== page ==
The Universe is Meaning-full : An interview with Dr. Benjamin Wiker, co-author of A Meaningful World | Carl E. Olson | December 5, 2006
Benjamin Wiker (Ph.D., Vanderbilt), is lecturer in theology and science at the Franciscan University of Steubenville in Ohio. He is also a senior fellow of Discovery Institute in Seattle, Washington. His work has been published in First Things, National Catholic Register, Crisis, Catholic World Report and the New Oxford Review. He is the author of Moral Darwinism, Architects of the Culture of Death, and the recently published A Meaningful World: How the Arts and Sciences Reveal the Genius of Nature, published by InterVarsity Press and co-authored with Jonathan Witt (click here for reviews, excerpts, and more information).
Carl E. Olson, editor of IgnatiusInsight.com, spoke with Dr. Wiker about his new book, science, religion, evolution, intelligent design, and the meaning of meaning.
IgnatiusInsight.com: First things first: In the battle between superstitious, uneducated fundamentalist creationists and enlightened, rational, and scientifically sophisticated Darwinian evolutionists, where do you stand?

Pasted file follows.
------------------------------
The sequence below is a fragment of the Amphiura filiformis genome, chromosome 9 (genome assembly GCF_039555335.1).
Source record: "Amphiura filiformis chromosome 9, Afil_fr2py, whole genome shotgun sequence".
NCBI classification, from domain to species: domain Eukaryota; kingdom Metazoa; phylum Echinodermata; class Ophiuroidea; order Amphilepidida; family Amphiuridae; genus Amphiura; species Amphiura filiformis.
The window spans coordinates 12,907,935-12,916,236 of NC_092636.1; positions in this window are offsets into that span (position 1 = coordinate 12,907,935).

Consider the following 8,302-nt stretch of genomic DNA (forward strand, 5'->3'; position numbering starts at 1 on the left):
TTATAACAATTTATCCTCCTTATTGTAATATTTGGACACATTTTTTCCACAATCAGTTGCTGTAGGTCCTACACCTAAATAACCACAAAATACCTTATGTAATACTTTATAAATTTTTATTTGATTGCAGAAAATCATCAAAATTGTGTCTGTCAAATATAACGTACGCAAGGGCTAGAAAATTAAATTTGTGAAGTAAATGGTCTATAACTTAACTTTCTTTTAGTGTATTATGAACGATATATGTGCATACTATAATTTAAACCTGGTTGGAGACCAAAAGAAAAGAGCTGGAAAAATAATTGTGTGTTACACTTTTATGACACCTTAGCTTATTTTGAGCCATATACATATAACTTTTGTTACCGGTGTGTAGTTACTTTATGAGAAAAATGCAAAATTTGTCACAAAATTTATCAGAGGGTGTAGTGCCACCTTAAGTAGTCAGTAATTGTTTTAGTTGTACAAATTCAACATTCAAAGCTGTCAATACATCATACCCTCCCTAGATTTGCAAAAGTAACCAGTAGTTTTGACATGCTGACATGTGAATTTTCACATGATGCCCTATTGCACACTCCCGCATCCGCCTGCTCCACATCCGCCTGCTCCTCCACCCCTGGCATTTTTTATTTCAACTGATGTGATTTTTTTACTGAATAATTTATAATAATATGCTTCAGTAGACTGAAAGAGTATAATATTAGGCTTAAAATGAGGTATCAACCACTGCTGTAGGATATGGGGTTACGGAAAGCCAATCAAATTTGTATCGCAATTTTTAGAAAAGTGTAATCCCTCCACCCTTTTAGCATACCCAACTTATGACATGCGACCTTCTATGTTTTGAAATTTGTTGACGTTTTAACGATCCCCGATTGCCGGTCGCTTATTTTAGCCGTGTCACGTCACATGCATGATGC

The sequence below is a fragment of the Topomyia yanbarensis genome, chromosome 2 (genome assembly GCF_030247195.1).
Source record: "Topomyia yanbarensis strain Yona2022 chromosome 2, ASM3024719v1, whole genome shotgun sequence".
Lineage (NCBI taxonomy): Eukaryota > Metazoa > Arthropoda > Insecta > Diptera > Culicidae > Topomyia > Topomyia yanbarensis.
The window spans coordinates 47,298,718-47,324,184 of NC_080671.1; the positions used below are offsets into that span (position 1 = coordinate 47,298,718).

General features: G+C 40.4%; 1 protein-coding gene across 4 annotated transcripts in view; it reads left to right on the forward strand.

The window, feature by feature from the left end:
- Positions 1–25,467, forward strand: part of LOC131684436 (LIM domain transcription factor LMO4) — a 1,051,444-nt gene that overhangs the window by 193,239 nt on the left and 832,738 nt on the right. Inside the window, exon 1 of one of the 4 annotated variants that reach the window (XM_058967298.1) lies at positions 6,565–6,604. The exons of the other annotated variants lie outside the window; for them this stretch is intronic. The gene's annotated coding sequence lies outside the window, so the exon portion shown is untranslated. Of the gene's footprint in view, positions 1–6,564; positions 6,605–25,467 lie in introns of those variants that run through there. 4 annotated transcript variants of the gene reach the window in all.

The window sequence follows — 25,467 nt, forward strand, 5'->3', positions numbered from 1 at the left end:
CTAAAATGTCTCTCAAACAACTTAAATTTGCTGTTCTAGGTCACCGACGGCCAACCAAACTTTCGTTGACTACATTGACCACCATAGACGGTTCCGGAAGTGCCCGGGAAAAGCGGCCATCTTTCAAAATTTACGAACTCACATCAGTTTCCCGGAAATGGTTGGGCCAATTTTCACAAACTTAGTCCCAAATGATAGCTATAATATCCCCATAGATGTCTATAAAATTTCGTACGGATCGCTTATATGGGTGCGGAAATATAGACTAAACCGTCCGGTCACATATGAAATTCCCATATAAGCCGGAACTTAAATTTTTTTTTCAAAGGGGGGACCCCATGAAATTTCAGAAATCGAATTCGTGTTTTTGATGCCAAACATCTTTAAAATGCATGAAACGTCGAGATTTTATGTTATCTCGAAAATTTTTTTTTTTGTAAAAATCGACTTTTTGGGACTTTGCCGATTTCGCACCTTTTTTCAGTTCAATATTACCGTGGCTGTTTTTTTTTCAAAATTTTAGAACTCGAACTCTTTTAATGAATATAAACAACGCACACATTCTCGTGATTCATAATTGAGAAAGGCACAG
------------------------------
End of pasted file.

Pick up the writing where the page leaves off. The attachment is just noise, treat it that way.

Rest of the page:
Dr. Wiker: Now that you've put it that way, I'd say that I stand somewhere hovering above the middle. Fundamentalists certainly seem to have good intentions. They seize upon the authority of Scripture with a zeal that puts many of us Catholics to shame. But, if I can say it this way, they fail to take just as seriously the depth of God's revelation in nature. Part of their problem is that while they properly recognize the atheist undertow in the modern reductionist approach to science, they don't have a more profound grasp of science to put in its place. That leaves them with a too simple "science vs. faith" approach where faith either disregards legitimate science, or worse, dismisses science as simply pernicious. Thus, they end up entirely disregarding some of the most interesting work done in relationship to the development of the universe since the Big Bang (which should, incidentally, be called the Big Bloom), and they tend simply to dismiss anything and everything about evolutionary theory, rather than trying to separate the silver from the dross.